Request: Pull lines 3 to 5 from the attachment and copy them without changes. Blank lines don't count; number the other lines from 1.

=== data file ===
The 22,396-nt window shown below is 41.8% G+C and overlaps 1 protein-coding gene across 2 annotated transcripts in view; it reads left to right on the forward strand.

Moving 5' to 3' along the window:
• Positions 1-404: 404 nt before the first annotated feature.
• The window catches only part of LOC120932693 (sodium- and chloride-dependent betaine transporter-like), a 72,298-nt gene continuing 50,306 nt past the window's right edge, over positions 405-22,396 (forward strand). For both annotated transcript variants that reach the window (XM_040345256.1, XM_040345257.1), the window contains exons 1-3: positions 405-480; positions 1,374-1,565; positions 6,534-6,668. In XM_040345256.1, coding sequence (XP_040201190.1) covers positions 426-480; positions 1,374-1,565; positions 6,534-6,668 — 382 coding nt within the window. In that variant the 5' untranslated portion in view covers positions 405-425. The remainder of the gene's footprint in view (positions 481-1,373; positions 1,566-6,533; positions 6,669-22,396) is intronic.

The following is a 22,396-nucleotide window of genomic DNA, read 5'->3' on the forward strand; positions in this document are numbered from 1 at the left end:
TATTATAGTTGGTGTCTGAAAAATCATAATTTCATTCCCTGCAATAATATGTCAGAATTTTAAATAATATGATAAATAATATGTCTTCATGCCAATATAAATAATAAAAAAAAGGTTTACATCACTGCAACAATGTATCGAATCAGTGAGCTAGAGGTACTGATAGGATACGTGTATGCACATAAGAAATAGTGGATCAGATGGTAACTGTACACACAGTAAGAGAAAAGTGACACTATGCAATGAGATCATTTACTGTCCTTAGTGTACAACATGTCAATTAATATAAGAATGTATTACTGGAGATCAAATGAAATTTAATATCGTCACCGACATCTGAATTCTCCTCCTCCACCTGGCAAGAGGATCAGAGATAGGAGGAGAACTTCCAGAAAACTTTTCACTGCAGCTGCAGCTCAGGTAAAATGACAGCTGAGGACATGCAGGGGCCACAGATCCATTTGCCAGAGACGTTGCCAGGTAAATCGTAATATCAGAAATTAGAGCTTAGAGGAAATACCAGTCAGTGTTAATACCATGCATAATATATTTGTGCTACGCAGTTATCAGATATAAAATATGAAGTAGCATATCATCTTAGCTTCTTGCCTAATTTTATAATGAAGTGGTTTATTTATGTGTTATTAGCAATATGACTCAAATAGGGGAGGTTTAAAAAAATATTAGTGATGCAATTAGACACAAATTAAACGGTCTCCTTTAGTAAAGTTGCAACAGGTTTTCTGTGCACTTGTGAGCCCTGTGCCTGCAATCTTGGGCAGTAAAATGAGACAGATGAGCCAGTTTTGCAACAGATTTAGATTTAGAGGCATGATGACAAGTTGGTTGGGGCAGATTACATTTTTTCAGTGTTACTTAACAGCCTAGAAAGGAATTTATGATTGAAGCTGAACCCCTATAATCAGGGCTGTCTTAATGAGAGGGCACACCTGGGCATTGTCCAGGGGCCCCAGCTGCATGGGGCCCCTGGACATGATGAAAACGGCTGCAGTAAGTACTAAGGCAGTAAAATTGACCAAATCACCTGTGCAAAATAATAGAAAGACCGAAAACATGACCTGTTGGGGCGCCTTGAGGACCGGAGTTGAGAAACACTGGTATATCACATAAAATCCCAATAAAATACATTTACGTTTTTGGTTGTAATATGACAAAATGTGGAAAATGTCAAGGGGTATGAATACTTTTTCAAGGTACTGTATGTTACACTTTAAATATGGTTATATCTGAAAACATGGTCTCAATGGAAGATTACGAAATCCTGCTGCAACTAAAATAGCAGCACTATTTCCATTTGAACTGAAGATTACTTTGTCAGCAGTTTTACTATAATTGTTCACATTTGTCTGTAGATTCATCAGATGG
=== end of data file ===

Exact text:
• Positions 1-404: 404 nt before the first annotated feature.
• The window catches only part of LOC120932693 (sodium- and chloride-dependent betaine transporter-like), a 72,298-nt gene continuing 50,306 nt past the window's right edge, over positions 405-22,396 (forward strand). For both annotated transcript variants that reach the window (XM_040345256.1, XM_040345257.1), the window contains exons 1-3: positions 405-480; positions 1,374-1,565; positions 6,534-6,668. In XM_040345256.1, coding sequence (XP_040201190.1) covers positions 426-480; positions 1,374-1,565; positions 6,534-6,668 — 382 coding nt within the window. In that variant the 5' untranslated portion in view covers positions 405-425. The remainder of the gene's footprint in view (positions 481-1,373; positions 1,566-6,533; positions 6,669-22,396) is intronic.

The following is a 22,396-nucleotide window of genomic DNA, read 5'->3' on the forward strand; positions in this document are numbered from 1 at the left end: